Paleo-Indian site guardians Chris and René White with the Native American Church of Virginia, presented scientific data collected over five years of research to 26 people at historic Bears Den hosted by the Bluemont Civic Organization Tuesday, Oct. 14. Chris and René also showed hands on samples of artifacts and offered heritage t-shirts featuring local artist Abigail Beavin.
A partnership between the State Arboretum of Virginia at Blandy and the Native American Church of Virginia seems like a natural fit, thanks to the Foundation of the State Arboretum (FOSA) Volunteer and Events CoordinatorKoy Mislowsky. Koy invited a small group of Native American elders to Blandy for an initial meeting on Thursday Oct.16. Notes following the two and half hour meeting revealed new possibilities for increasing understanding of the natural environment through education and culture for all people. "What a wonderful gathering," Koy said describing the conversations. "I am sitting at my desk reviewing all that we spoke of and I am amazed at your knowledge and expertise. So happy we have found each other!" Koy initiated contact with Chris and Rene' White of the Native American Church of Virginia following a local Winchester Star article. While more talks and planning is needed,
_initial impressions look positive for new ways to share Native American heritage while bringing all people, students, visitors and the community into one hoop at Blandy. The Arboretum occupies 172 acres of Blandy Experimental Farm and contains over 5000 woody trees and shrubs from around the world. Click here for FOSA membership information.
FOSA is a 501(c)(3), University of Virginia (UVA) -related foundation. FOSA has about 700 member units and in 2013,100 active volunteers amassed nearly 4,800 volunteer hours by helping in the gardens, at events, and in our gift shop under the arch. Partnering with the Native American Church of Virginia could mean increased education of Native American culture, lands and way of life.
Paleo-Indian site guardians, Chris and René White with the Native American Church of Virginia, gave six hours of various presentations to close to 100 people during the Clermont Farm Day event Sat., Oct. 11. Hosted by the Clermont Foundation and Clarke County Parks and Recreation, a reported 200+ people braved the cold and wet weather to attend the one-day festival and to celebrate the county's rich farm cultural and historical heritage. With October being Virginia Archeology Month, Clermont Farm Foundation CEO Bob Stieg invited the couple to be the featured archaeology speakers. Chris and René showed hands on samples of artifacts, presented scientific data collected over five years of research and offered heritage t-shirts featuring local artist Abigail Beavin, while Native American flutist Alan Stanz, of the local Native American flute circle, performed. The Clermont Farm Foundation funds and manages Clermont Farm, a 360-acre research and training site in history, historic preservation, and agriculture, owned by the Department of Historic Resources of the Commonwealth of Virginia.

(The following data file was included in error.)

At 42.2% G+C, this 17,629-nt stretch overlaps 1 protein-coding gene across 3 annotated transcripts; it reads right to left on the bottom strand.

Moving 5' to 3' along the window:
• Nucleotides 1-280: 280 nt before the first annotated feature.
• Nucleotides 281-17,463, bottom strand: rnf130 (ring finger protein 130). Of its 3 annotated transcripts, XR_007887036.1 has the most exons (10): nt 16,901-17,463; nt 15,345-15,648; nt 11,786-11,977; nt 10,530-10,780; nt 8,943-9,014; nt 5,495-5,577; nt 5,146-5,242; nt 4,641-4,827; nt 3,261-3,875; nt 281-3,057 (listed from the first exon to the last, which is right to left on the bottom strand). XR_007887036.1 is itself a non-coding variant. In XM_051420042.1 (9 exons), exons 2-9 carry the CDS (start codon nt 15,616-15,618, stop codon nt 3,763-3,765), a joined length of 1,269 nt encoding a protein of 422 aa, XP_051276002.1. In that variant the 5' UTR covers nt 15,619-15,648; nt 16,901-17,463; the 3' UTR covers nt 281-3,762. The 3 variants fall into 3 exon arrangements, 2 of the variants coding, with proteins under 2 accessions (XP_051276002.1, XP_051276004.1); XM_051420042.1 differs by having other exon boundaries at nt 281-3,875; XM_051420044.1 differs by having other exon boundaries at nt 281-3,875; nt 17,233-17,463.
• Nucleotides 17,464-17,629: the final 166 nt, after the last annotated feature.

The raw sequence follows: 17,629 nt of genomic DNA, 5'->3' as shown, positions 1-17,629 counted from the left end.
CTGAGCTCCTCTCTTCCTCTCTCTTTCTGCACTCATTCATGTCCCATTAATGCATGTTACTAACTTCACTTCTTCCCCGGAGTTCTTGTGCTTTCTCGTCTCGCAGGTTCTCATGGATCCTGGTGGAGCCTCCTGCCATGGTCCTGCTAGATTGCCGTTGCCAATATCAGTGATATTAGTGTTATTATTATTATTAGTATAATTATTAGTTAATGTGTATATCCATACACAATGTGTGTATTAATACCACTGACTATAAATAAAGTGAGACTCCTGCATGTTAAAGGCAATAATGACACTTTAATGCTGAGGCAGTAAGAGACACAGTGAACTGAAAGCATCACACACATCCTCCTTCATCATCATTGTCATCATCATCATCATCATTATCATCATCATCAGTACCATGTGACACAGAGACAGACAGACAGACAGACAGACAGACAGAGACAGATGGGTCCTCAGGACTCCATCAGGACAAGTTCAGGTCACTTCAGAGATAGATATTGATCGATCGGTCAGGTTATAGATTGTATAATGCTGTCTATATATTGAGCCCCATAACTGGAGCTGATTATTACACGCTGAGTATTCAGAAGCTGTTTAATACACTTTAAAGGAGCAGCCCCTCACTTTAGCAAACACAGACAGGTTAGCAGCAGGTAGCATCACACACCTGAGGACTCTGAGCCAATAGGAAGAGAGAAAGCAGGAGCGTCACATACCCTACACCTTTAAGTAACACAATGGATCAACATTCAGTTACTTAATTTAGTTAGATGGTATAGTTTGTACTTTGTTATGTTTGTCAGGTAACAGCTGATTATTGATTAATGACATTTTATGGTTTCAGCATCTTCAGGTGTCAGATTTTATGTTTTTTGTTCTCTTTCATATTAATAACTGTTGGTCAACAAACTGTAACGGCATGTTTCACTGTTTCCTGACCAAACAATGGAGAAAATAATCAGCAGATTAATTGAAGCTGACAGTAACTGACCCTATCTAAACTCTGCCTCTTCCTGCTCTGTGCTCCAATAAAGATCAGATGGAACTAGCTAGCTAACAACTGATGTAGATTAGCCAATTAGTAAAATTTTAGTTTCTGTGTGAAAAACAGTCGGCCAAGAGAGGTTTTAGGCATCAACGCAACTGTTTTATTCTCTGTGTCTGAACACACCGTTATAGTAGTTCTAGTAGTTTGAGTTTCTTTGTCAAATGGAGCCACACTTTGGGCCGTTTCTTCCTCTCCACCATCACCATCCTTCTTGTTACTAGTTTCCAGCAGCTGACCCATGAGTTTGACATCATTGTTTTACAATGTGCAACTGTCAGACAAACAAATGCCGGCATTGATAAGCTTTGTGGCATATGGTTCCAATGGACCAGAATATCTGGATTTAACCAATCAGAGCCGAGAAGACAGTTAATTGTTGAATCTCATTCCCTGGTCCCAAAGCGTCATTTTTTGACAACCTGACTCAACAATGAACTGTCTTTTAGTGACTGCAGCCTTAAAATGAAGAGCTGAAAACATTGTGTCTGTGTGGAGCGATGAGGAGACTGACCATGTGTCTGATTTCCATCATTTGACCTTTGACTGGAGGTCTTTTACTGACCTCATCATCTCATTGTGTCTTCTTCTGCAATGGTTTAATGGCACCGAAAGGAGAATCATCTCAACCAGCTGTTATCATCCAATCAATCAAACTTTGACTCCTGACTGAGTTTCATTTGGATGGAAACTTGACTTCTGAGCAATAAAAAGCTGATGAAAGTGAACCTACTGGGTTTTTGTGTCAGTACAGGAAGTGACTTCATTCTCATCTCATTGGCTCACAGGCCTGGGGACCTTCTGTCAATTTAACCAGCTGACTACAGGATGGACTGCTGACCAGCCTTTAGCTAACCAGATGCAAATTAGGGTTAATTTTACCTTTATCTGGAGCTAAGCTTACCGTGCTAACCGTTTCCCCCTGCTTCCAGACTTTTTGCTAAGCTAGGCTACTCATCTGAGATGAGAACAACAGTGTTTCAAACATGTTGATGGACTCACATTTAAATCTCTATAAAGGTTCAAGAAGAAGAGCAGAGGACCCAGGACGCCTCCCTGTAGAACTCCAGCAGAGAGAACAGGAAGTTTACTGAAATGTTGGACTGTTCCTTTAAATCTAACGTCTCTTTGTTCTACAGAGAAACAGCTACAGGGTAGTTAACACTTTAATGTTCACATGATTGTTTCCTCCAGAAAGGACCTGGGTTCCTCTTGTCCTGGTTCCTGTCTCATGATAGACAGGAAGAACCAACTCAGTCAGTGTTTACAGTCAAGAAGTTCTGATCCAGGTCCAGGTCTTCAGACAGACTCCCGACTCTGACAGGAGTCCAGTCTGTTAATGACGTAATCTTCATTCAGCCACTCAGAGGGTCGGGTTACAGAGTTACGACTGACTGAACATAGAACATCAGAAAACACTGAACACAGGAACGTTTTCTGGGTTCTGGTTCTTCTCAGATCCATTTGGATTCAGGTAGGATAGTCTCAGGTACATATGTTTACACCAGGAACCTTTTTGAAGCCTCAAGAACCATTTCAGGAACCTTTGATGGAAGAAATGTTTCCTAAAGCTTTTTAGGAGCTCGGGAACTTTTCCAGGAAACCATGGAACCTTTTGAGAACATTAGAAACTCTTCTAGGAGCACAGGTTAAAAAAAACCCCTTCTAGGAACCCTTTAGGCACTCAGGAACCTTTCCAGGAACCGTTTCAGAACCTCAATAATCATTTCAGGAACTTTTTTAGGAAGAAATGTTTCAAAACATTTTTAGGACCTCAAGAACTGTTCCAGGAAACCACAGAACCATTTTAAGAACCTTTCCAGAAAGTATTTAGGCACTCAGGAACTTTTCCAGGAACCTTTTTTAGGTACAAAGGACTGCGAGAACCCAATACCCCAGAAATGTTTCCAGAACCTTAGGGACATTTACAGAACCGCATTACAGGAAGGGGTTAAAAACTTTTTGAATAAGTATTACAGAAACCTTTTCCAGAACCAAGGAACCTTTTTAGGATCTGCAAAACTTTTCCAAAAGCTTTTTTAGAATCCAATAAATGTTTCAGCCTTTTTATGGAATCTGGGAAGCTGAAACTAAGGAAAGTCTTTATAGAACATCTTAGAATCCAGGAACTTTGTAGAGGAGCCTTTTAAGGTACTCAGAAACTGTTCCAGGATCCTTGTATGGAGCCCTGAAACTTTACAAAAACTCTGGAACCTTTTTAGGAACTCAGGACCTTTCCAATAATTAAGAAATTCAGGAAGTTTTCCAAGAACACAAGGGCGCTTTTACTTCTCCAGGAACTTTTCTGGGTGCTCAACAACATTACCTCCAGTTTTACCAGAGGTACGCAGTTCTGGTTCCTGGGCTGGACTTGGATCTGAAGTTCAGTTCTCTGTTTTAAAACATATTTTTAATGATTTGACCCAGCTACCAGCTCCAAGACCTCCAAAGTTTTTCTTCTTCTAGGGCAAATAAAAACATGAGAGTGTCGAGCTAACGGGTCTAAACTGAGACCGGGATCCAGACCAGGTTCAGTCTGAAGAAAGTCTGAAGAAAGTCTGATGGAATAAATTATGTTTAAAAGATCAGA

Next Paleo Presentation Tuesday, Oct. 14 7 -8 pm Bears Den Bluemont, Va.
People lived in Virginia for about 17,000 years before European contact. The native people had no written language. They recorded their historic events through storytelling and symbolic drawings. Through patient work in the field and in the lab, archaeologists have reconstructed some of the history and lifeways of these first people by uncovering buried clues of their unwritten past. The ancient times are divided into three periods: Paleoindian, Archaic, and Woodland. The years after the arrival of the English are referred to as "European Contact." For information about these periods, select The Book link to the right.
Note: The information here is taken from the bookFirst People: The Early Indians of Virginia, produced by the Department of Historic Resources, and published by the University Press of Virginia. In writing the book, the authors collaborated with the leaders of the eight recognized tribes in Virginia, to produce a comprehensive look at the history of the native peoples who first inhabited the land.
Bluemont, VA -- The Native American Church of Virginia offers ways to encourage and support the identification, stewardship, and use of Virginia's significant archaeological resources for educational and cultural benefits with preservation, protection and restoration of Paleo-Indian and Native American Indian sites and culture. Join us in October as we share evidence of an advanced, but different, intelligence left by a people more than 10,000 years ago here. Thanks to the Clermont Foundation, Blue Ridge Mountain Civic Association, Bears Den, Friends of Bluemont and Art in the Foothills for hosting us. Currently, we are participating in two presentations and one Art Show, all open to the public: Clermont Farm Day Sat., Oct. 11 Presentations and Exhibits 10:00 am – 4:00 pm 801 East Main Street Berryville, VA 22611
Bears Den Fri., Oct. 17 Presentations 7:00 - 8:00 pm 18393 Blue Ridge Mountain Rd Bluemont, VA 20135
International Archaeology Day
Sat., Oct. 18, 2014 is International Archaeology Day for the Archaeology Institute of America
Art in the Foothills Oct. 24-26 Art Show 10:00 am – 5:00 pm The Boulder Crest Retreat for Military and Veteran Wellness 18370 Bluemont Village Lane Bluemont, VA 20135
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